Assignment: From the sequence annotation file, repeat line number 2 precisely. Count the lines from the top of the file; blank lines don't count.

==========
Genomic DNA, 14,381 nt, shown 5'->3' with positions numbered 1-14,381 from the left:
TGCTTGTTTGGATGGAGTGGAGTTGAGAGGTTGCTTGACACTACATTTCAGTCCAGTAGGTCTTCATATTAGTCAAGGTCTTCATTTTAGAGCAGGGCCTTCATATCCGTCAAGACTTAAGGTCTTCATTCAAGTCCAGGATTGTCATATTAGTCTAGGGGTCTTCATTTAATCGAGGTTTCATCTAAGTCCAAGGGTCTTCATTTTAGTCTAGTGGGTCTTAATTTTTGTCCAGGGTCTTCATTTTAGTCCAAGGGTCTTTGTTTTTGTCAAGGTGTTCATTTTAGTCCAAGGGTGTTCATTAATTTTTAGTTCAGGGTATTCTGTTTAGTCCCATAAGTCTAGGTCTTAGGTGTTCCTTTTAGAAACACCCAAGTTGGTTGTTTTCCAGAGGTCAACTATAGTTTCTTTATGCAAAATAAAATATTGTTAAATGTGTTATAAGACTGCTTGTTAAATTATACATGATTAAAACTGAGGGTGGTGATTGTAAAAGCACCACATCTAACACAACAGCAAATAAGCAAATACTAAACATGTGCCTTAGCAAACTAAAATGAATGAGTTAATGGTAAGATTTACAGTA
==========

TGCTTGTTTGGATGGAGTGGAGTTGAGAGGTTGCTTGACACTACATTTCAGTCCAGTAGGTCTTCATATTAGTCAAGGTCTTCATTTTAGAGCAGGGCCTTCATATCCGTCAAGACTTAAGGTCTTCATTCAAGTCCAGGATTGTCATATTAGTCTAGGGGTCTTCATTTAATCGAGGTTTCATCTAAGTCCAAGGGTCTTCATTTTAGTCTAGTGGGTCTTAATTTTTGTCCAGGGTCTTCATTTTAGTCCAAGGGTCTTTGTTTTTGTCAAGGTGTTCATTTTAGTCCAAGGGTGTTCATTAATTTTTAGTTCAGGGTATTCTGTTTAGTCCCATAAGTCTAGGTCTTAGGTGTTCCTTTTAGAAACACCCAAGTTGGTTGTTTTCCAGAGGTCAACTATAGTTTCTTTATGCAAAATAAAATATTGTTAAATGTGTTATAAGACTGCTTGTTAAATTATACATGATTAAAACTGAGGGTGGTGATTGTAAAAGCACCACATCTAACACAACAGCAAATAAGCAAATACTAAACATGTGCCTTAGCAAACTAAAATGAATGAGTTAATGGTAAGATTTACAGTA